Just when it seemed Trump might go a week without saying something controversial, he spent Sunday and Monday responding to the Orlando terror attack by congratulating himself for “being right” about Islamic terror, suggested Obama sympathized with terrorists and renewed his call for a ban on Muslim immigrants in a series of media appearances riddled with inaccuracies.
For the rest of the Republican Party, Trump’s rhetoric made for a distracting start to the week.
“Republican Leadership – Paul Ryan and Mitch McConnell – they can’t do anything other than say, ‘I don’t agree with what he’s saying,’ but continue to support their candidate,” Martin says. “If they take back their endorsement and Trump loses the presidency, they’ll be viewed as being responsible for that and that could do long-term damage to the Republican Party.”
If the leadership feels trapped, the rest of the party appears to be running helter skelter.
“Republicans running for office, particularly vulnerable ones, are distancing themselves from Trump because they don’t want an association with him to impact their re-election chances,” Martin says. “Famous Republicans like Mitt Romney and Meg Whitman are flat out saying they won’t vote for him. You have a cacophony of Republicans doing different things depending on what they personally have at stake.”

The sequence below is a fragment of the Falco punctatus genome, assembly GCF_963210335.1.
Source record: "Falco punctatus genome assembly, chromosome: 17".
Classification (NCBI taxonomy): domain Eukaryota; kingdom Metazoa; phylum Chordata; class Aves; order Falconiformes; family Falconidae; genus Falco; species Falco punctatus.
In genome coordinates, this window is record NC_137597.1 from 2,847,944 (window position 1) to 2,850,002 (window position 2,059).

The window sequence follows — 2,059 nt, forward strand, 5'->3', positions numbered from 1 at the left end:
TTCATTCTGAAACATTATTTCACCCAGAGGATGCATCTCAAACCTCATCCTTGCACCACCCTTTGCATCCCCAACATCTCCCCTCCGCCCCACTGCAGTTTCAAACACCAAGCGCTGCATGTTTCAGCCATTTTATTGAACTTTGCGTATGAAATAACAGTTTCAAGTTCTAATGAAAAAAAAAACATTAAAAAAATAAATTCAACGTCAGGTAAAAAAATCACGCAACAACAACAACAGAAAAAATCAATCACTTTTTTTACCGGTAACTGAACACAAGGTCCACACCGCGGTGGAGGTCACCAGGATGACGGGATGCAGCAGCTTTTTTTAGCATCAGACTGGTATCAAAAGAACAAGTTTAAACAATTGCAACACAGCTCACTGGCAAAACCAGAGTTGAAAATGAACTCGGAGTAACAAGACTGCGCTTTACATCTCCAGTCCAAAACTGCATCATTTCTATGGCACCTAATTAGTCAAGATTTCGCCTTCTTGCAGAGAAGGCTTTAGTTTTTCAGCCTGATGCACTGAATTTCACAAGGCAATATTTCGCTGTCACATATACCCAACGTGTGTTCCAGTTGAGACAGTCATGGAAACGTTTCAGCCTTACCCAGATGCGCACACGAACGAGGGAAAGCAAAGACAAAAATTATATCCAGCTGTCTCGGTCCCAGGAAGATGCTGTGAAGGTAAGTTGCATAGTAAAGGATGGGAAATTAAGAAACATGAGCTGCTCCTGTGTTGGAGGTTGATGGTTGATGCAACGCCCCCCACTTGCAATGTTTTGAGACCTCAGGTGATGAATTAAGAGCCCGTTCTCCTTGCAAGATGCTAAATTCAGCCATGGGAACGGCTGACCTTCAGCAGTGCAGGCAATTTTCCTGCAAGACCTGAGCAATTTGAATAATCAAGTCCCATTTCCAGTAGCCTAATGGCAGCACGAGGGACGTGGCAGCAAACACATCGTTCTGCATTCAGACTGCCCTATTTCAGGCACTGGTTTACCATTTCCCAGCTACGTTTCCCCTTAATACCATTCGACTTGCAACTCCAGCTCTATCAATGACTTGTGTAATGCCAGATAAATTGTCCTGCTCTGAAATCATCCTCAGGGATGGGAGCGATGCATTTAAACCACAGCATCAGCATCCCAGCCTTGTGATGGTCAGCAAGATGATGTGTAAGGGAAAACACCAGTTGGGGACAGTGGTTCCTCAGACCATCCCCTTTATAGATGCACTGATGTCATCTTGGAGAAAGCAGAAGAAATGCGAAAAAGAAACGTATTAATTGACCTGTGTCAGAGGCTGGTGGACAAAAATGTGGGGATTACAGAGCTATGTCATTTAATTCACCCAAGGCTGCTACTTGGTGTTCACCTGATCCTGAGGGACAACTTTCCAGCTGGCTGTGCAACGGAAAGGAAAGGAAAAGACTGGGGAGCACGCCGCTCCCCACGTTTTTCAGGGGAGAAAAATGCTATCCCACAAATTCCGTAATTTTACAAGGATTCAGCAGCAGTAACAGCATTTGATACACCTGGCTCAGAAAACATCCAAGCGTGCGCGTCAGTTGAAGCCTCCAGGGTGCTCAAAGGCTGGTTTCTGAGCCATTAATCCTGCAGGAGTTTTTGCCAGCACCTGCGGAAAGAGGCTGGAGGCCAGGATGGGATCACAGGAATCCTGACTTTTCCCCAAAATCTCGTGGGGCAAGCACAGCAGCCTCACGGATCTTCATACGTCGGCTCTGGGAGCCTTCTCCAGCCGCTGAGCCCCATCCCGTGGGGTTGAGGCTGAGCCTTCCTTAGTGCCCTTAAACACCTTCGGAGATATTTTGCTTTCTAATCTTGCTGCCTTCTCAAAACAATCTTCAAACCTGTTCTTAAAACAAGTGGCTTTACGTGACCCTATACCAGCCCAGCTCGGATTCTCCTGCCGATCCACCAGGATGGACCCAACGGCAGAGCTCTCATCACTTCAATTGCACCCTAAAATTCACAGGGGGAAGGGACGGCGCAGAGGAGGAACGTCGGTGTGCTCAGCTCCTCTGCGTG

“They’re between a rock and a hard place of their own making, but I don’t see a way out for them,” Martin added.
As for The Donald himself, Martin thinks Trump’s response to Orlando will fire up his base, but diminish his ability to expand beyond it.
“This goes back to the ‘Mexican’ judge episode: If you’re not a white guy, you’re really not an American to Donald Trump,” Martin says. “For Clinton to win the presidency, she has to win every constituency that’s not the white male. Trump seems to be reminding all those constituencies that he’s not their candidate.”
Martin is an SMU assistant professor of Communication Studies in the Meadows School of the Arts. She can discuss:
- economic messages in political campaigns
- presidential campaign strategy
- religious voters and evangelical social movements